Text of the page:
Catholic Encyclopedia (1913)/Diocese of Châlons-sur-Marne

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Catholic Encyclopedia (1913), Volume 3
Châlons-sur-Marne

by Pierre-Louis-Théophile-Georges Goyau

DIOCESE OF CHÂLONS-SUR-MARNE (CATALAUNENSIS)

The Diocese comprises the department of Marne, exclusive of the arrondissement of Reims. United in 1802 with the Diocese of Meaux and in 1821 with that of Reims, the diocese of Châlons was re-established in 1822, and is suffragan to Reims. Local legends maintain that the evangelization of Châlons by St. Memmius, sent thither by St. Peter and assisted by his sister Poma, also by Sts. Donatian and Domitian, took place in the first century, but in the revised list of the diocesan saints in the Breviary these legends have been suppressed. Abbe Duchesne assigns the founding of the See of Châlons to the fourth century, Amandinus, who attended the Council of Tours in 461, being its ninth bishop. St. Lumier (Leudomerus), Bishop of Châlons about 580, was noted for his miraculous power over animals. The bishops of this see played an important part in early French history, and at the coronation of the Capetian kings the Bishop of Châlons always carried the royal ring. The cathedral was consecrated in 1147 by Eugene III, assisted by St. Bernard and eighteen cardinals. Among its celebrated abbeys the diocese counted those of St. Memmius, founded in the fifth century by Alpinus; Toussaints, founded in the eleventh century; Montier-en-Der, founded in the seventh century by St. Bereharius, a monk from Luxeuil; Saint-Pierre au Mont, founded during the same period. Notre-Dame de l'Epine, near Châlons, was a place of pilgrimage as early as the beginning of the fifteenth century.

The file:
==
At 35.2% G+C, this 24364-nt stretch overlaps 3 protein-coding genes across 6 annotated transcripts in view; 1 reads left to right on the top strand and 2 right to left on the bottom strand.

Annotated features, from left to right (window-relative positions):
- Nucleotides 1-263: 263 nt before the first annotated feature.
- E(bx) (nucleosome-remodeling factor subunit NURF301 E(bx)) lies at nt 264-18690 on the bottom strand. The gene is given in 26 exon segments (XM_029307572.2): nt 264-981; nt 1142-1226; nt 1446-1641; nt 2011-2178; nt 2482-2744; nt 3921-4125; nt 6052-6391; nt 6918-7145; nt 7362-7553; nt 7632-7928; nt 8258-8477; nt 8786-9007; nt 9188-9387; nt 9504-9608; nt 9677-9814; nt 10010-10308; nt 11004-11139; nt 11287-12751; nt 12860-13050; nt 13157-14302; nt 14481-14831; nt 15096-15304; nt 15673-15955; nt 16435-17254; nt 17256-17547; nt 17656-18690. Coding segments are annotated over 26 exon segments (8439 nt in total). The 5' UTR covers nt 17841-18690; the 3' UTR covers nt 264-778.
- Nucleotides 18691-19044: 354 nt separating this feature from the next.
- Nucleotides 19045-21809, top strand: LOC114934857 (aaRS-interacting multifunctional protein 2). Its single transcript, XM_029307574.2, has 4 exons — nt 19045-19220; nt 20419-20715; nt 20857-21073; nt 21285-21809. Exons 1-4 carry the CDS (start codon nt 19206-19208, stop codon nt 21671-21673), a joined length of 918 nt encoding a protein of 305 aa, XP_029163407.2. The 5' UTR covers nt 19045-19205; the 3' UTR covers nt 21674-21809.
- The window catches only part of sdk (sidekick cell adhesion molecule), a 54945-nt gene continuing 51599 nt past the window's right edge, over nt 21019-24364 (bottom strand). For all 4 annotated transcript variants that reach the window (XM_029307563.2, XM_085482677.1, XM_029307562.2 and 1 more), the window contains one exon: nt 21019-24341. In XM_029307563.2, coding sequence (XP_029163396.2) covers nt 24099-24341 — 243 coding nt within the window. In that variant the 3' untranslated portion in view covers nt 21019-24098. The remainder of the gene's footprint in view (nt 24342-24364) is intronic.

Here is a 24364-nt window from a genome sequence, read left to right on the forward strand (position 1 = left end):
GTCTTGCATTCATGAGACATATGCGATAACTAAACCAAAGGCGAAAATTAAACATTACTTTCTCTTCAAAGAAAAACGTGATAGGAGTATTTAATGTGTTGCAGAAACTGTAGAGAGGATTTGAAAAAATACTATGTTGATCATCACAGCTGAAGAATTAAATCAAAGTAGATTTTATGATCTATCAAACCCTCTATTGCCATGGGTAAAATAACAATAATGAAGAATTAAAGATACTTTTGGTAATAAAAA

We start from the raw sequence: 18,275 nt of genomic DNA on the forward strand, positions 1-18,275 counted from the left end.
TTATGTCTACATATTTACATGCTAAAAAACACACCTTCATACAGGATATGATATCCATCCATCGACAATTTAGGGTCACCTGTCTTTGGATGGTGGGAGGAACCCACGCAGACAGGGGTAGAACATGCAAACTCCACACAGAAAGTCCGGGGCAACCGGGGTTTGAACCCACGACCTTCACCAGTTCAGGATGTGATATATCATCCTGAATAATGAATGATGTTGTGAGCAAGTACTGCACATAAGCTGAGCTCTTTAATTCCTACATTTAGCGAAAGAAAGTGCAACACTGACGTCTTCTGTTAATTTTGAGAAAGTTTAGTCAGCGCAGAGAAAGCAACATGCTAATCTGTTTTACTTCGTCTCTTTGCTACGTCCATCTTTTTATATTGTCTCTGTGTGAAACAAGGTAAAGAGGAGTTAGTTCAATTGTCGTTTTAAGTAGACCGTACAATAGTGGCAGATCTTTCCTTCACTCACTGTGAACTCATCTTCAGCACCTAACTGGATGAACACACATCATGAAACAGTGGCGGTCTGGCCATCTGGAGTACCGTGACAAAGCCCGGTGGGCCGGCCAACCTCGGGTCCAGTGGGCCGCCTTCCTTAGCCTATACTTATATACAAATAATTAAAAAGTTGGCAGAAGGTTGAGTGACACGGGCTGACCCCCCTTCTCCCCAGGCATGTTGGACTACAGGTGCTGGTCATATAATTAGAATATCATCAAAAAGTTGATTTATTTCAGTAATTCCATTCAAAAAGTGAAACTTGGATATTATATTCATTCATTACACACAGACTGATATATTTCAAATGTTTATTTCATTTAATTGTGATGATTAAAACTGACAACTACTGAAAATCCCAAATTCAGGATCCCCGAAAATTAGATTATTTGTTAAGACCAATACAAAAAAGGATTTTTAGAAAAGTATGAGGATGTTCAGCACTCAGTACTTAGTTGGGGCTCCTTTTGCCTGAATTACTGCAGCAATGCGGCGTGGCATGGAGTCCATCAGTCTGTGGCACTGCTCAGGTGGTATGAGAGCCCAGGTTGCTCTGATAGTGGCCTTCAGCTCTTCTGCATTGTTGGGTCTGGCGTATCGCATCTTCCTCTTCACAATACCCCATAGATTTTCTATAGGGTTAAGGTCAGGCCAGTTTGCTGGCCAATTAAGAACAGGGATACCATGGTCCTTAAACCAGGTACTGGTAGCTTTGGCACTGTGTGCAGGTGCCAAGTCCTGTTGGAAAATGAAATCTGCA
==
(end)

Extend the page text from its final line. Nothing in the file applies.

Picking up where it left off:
Prior to the law of 1901 there were Jesuits and Lazarists in the Diocese of Châlons, which has many schools in charge of the local congregation of Notre-Dame, founded in 1613 by the Venerable Mère Alix Leclerc. In 1900 there were in the diocese the following religious institutions: 16 infant schools, 3 boys' orphanages, 9 girls' orphanages, 7 dispensaries, 15 hospitals and asylums, 11 houses for religious nurses, 1 house of retreat, and 1 insane asylum. At the close of 1905 (the end of the period under the Concordat) statistics showed that the diocese had a population of 231,411, with 25 parishes (cures), 312 succursal parishes (mission churches), and 6 vicariates supported by the State.

GEORGES GOYAU